True Survival Candles
Introduction: True Survival Candles
In any survival pack, or just out in the wilderness, having light is essential. Though, so is having food. Wouldn’t it be nice to be able to have both, in one place? Welcome to the true survival candle. It can be burned for light, or, in emergencies, eaten for sustenance.
The true survival candle uses tallow (beef fat simplified down) as a burning fuel, and thus makes it 99% edible (don’t eat the wick). You can use any fat though, I also have made them from bacon fat (added benefit, the candle smell awesome).
It is relatively simple to make and besides a lower melting point than normal wax candles, is much more useful than a standard tea light. Also,
depending on how you package your candle, it can be more efficient in packing space and come with additional advantages (I wrap mine in tinfoil, which gives the added benefit of a small piece of tinfoil that can be utilized as well).
You Will Need:
1) Fat/tallow Source (beef fat from butcher or a pack of bacon from the store)3) Containers for your candles (I used children’s juice boxes).
4) A nail (or anything to cleaning poke a hole in your container).
5) Glass jar heat source.
6) Coffee filters.
Let’s jump into it! [Also, if you like this Instructable, please vote for it!]Step 1: Purify the Tallow
For beef tallow: follow the same picture steps as shown here with the bacon, but get beef fat from your butcher (they’ll sell it to you cheap . it is just the excess fat), and render it down a couple of times to make it as pure as you can get (pure white as possible).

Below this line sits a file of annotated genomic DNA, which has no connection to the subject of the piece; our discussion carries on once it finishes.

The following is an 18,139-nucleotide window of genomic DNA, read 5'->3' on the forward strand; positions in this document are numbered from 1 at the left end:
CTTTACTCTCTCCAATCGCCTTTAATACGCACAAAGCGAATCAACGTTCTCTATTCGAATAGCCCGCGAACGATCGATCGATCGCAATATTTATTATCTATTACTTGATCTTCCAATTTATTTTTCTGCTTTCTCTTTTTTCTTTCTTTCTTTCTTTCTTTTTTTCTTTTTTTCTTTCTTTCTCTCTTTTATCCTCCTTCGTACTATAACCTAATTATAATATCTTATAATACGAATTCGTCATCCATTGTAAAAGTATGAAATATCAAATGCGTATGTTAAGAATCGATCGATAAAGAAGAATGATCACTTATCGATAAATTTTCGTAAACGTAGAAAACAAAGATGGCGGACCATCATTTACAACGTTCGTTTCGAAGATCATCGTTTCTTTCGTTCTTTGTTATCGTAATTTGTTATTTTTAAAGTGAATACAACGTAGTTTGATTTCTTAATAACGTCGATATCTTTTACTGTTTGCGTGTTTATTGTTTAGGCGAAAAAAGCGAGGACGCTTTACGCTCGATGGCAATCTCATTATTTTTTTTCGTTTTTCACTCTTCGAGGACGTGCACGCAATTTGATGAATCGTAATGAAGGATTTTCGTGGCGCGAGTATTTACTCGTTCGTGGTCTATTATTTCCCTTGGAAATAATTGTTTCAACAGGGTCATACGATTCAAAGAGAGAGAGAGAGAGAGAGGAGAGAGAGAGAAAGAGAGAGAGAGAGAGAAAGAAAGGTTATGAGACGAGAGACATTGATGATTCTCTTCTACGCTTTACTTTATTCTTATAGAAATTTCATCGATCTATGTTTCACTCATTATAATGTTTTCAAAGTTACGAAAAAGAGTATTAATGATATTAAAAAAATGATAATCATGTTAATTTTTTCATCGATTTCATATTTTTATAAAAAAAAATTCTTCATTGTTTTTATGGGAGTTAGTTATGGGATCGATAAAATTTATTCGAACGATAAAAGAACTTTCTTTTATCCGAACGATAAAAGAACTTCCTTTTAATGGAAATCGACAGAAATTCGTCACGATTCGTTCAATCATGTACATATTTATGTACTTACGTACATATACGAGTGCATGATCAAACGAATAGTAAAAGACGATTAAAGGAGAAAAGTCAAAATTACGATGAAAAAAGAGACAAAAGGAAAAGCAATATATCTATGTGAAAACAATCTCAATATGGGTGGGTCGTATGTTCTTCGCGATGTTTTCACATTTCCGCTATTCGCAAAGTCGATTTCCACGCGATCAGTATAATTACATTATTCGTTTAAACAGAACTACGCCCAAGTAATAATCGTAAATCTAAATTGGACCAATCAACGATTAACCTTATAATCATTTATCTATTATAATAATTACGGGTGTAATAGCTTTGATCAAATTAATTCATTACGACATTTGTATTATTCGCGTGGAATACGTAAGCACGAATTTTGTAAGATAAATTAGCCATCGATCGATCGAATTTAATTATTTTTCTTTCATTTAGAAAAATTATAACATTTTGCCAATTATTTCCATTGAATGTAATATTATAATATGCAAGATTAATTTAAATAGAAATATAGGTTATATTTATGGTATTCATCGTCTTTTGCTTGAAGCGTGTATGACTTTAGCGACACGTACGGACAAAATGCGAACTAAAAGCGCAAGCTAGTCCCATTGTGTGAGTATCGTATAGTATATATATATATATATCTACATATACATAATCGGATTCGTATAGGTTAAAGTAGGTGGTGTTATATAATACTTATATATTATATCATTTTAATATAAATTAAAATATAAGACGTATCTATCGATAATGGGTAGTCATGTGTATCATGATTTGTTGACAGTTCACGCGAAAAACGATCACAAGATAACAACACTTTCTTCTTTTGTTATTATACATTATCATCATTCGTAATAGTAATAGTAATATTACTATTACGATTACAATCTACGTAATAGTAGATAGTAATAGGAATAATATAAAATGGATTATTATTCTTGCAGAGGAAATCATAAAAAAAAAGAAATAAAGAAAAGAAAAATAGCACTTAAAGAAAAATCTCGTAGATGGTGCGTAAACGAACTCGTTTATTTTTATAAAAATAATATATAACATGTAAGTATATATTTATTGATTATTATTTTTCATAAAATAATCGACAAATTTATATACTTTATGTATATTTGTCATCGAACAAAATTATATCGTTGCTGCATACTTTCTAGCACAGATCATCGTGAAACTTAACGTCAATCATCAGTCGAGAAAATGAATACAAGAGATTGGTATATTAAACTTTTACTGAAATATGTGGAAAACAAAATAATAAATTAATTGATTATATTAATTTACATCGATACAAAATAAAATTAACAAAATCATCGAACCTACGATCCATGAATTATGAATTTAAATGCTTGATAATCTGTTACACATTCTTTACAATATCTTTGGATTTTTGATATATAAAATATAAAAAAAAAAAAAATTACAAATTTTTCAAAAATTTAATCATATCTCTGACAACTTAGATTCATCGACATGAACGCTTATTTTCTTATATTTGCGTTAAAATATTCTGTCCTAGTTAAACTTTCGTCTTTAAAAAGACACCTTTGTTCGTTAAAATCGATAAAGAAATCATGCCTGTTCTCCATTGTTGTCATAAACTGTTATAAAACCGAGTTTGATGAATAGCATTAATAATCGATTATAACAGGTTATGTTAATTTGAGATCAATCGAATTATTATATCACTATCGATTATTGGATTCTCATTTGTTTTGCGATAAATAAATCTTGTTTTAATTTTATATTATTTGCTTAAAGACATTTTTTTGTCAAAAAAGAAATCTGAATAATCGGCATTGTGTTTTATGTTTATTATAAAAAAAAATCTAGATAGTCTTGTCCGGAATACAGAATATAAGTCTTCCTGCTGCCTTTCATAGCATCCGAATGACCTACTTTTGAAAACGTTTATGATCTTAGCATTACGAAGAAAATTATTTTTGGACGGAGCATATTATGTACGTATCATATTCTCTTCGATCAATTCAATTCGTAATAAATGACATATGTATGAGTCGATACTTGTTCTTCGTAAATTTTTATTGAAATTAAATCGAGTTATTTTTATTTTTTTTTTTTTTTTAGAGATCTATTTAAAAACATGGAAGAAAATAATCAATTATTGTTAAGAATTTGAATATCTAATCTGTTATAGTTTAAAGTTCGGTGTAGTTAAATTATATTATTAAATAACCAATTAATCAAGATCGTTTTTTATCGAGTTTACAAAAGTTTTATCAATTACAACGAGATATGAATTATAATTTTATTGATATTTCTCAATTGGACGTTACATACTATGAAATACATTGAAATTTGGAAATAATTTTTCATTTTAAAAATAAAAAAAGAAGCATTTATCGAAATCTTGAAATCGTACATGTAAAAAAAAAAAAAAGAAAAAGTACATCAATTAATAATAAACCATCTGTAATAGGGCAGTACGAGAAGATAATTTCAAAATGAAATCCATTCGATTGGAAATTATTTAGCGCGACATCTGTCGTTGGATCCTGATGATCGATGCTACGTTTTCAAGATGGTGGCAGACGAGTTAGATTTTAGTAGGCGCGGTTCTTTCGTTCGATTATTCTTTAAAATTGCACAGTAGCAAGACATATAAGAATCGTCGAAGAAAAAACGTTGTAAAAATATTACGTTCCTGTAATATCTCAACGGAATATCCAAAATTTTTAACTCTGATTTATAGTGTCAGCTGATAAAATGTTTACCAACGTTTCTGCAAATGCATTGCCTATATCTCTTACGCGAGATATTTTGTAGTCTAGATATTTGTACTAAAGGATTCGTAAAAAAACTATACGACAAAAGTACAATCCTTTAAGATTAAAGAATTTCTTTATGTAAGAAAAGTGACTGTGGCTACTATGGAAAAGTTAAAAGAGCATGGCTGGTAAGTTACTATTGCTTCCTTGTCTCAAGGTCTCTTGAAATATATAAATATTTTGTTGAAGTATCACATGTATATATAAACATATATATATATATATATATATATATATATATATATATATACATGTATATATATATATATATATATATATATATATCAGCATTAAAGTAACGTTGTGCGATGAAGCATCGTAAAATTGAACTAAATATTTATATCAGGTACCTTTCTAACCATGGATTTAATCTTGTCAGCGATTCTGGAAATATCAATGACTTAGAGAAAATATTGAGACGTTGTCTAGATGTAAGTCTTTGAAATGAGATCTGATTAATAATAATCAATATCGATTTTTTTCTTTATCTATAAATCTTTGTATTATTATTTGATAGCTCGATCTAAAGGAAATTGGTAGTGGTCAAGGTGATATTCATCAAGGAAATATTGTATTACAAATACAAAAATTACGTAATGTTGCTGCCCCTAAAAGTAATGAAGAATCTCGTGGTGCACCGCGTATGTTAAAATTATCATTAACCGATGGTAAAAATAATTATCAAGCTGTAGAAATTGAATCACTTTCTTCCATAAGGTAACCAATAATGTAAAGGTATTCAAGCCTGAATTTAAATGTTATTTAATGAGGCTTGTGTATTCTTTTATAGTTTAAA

1) Acquire your fatty substance (bacon or beef tallow)
2) Put it in a frying pan on low and melt the fat into liquid form.
3) Remove the meat parts (in the beef tallow there will be some meat that has found its way in)
i.) The best way to remove unwanted particles is to pour the hot tallow/fat through a coffee filter. This will take a number of filters, but gets it pure on the first go round.
4) Pour the tallow in a jar (you can pour through the coffee filter into the jar or through the filter into an easier bowl and then pour into a jar).
5) Let the jar sit out and cool slightly for an hour or two, then place the jar in the fridge. You can just leave it out to cool, the fridge just speeds up the process. A rectangular solid (or a box,
as it were) will form the most efficient container for packing candles into a pack. Rounded corners (in the typical candle shape) have potential to be squished and would created wasted space.